Sunday, March 6, 2011

Pekudei - The Beauty of Teshuvah

In the opening verse of the Torah reading the completed Sanctuary is referred to as a “mishkan edut”- the dwelling place of testimony. To what idea, object, event or other reality does this structure attest to? What makes this paricular structure a spiritually significant one? One obvious answer is related to the need for creating a sacred space in which the Israelite can experience God's presence.

Another interpretation offered by the Sefat Emet speaks to the nature of God's presence that one can experience in a tangibly spiritual way. For the Sefat Emet, as in the opinion of other commentators, the erection of the Sanctuary represents a profound opportunity for Israel to atone for and undo the transgression of fashioning the Golden Calf. The testimony inherent in the “mishkan”is to the inner capacity of the Israelite to transform himself, to restore herself to her innately unblemished self and recapture the goodness and holiness that reside deep within the person's soul. Israel sinned because of the negative influences of the “mixed multitude” that led her astray. Without the external interferences of other contaminating cultures, left to her own spiritual devices and following her intrinsic nature, Israel would flower into a state of utter purity and sanctity.The sanctuary attests to Israel's innate destiny as an on-going witness to God's Presence in the world. This spiritual vocation is an essential and inescapable part of who Israel is.

We read: "Why did they need this witness, ( the Sanctuary)? Israel had been deeply disgraced by that sin(the Golden Calf). Now God gave the people the tabernacle as witness, in order to strengthen their hearts, to show that they had indeed repaired the damage wrought by their sin....Israel are God's witnesses as it is written 'You are My witnesses'(Isaiah 43:12). But how is it possible that Israel...could worship idols? This thought caused Israel to neglect their witnessing until God had to demonstrate that the sin was incidental to who they were, brought on by the 'mixed multitude'...The rabbis teach in fact that 'Israel were not deserving of such a sin; it came upon them only to teach the way of teshuvah.”(The Language of Truth,trans.and interpr. by Arthur Green, JPS, 1998,pp.141)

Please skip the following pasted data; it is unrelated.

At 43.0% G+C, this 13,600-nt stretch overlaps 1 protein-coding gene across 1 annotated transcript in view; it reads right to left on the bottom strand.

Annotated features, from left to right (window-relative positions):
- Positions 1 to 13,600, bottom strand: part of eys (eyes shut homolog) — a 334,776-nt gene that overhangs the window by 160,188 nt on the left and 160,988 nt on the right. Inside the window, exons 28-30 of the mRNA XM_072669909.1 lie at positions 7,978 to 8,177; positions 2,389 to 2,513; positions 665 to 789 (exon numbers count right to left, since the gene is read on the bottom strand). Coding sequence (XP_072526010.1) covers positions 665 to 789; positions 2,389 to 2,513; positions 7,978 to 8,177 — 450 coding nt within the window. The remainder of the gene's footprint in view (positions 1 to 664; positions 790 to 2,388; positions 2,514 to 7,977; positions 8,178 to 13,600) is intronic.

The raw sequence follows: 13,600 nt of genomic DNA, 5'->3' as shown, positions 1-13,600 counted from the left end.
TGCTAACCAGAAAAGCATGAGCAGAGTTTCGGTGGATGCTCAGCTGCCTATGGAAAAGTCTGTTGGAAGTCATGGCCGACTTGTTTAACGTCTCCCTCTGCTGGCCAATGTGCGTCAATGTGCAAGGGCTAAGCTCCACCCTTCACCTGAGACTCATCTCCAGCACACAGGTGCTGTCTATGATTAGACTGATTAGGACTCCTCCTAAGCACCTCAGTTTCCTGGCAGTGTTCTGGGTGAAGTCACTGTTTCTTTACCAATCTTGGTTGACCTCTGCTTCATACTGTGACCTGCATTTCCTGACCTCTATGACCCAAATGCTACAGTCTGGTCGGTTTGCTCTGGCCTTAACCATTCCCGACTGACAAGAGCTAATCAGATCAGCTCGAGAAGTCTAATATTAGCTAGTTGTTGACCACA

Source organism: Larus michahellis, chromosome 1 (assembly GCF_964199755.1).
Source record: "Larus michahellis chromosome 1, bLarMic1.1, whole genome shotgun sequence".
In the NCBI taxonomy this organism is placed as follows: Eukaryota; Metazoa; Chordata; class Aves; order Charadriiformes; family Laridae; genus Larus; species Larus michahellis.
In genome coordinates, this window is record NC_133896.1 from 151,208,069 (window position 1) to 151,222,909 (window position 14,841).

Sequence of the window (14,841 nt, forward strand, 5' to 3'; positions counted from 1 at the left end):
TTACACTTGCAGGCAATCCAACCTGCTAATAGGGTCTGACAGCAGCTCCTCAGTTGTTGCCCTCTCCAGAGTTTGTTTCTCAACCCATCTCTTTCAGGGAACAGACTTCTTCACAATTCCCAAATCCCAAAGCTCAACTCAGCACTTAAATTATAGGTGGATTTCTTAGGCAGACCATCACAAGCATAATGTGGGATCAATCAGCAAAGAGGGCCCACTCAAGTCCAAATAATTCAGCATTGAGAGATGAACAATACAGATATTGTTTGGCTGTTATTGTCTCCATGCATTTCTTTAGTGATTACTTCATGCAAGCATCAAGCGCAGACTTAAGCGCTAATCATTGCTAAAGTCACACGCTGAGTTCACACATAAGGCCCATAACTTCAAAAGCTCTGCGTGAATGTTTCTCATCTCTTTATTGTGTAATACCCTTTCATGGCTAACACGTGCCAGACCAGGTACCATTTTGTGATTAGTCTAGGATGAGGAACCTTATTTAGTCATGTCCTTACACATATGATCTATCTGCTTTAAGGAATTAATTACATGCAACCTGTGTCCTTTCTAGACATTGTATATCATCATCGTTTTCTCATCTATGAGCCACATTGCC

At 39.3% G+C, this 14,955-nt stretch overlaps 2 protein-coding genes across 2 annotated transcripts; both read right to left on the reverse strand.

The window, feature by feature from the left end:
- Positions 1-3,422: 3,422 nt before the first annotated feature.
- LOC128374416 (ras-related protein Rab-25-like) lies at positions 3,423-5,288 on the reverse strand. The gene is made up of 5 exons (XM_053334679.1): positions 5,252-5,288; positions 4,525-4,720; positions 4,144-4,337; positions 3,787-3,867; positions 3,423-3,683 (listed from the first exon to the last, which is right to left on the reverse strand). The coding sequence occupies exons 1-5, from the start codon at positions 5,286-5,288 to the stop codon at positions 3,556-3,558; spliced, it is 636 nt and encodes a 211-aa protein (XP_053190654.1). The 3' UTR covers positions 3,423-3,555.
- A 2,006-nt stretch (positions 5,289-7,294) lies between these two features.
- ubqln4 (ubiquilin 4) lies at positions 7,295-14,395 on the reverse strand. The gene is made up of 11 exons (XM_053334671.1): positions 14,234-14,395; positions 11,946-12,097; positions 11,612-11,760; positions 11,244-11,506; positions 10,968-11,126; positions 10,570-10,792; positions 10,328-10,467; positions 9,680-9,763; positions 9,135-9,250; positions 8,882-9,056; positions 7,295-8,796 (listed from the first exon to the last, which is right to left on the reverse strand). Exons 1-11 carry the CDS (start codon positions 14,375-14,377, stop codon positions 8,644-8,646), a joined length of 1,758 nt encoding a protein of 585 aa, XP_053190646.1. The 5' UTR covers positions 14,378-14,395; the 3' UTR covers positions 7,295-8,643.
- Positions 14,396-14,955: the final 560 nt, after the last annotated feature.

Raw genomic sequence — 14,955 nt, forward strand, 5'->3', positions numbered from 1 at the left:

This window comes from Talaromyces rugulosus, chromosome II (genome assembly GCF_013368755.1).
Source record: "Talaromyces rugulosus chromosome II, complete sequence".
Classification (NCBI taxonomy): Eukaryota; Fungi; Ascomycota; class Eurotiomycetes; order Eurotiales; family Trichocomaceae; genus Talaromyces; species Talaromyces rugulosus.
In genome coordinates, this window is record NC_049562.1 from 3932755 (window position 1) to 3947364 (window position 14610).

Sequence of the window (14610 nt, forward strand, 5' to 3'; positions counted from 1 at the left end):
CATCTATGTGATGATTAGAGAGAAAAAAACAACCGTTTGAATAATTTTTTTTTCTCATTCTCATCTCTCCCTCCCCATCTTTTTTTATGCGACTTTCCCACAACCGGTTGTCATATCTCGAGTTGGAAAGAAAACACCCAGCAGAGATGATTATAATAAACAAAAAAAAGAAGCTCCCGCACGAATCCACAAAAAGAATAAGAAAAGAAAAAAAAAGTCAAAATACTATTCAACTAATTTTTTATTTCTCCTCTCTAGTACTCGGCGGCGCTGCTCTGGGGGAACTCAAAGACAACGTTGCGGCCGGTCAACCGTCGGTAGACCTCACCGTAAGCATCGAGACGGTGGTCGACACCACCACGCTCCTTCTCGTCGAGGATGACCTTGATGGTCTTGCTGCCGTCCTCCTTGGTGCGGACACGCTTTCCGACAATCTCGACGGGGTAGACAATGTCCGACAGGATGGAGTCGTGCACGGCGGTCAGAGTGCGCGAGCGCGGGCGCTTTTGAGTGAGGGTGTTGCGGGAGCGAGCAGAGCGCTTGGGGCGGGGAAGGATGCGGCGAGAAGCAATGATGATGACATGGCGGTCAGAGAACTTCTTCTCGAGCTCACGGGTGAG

The Sefat Emet posits a spiritual understanding of the Jewish people as possessing an inner goodness and holiness that can never be entirely erradicated. The waywardness of Israel, their distance from God is temporary, an aberration, not an expression of authentic Jewish self-identification.

The soul is pure and yearns to unfold as an instrument of drawing closer to the Divine source in all its undertakings. Teshuvah, return, suggests the need and ability to facilitate a process of redicscovery and restoration of one's authentic spiritual self, a reality that is deeply desired by the fragmented and frightened heart. Each time the Israelite worshipped in this Sanctuary, she was reminded of her essence, of her task as a witness to the reality of God's Presence in the world.

Characteristic of the Hassidic view of the spiritual life, the way to improvement and to God Himself was not the emphasis on the negative, the guilt-inducing process by which the individual experiences great pain and harshness of self- judgment but rather the loving and forgiving response of God and man. The path to the divine is not conditioned by harsh, demeaning criticism but is paved by compassion and the embrace of human understanding and sensitivity.

If we understand the Mishkan as the prototype of all sacred spaces ie.synagogues, shuls, temples etc. then the above interpretation clearly delineates the purpose of these houses of worship, these sacred spaces and what they should signify and the role they should play in Jewish life. In the same way the original dwelling place of testimony reflected God's acceptance of Israel as His witnesses, in spite of their temporary sinfulness, and represented Israel's innate goodness and the beauty and efficacy of teshuvah, likewise if our contemporary places of sanctity are to emulate the mishkan's unique spiritual function they must adhere to the standards of God which point out Israel's essential purity and goodness, and the unending and pervasive availability of teshuvah to prevent any despair or surrender of Israel's self-awareness as God's witnesses.Thus the work of the synagogue is to reinforce and enhance this piritual identity of the Jewish people, to help those who are estranged not feel guilty but reassured and loved that their holy task is to be witness to God's reality in this world. A synagogue that fails to meet this religious expectation, misses its mark as an authentic mishkan edut, a dwelling place of testimony.

Shabbat Shalom

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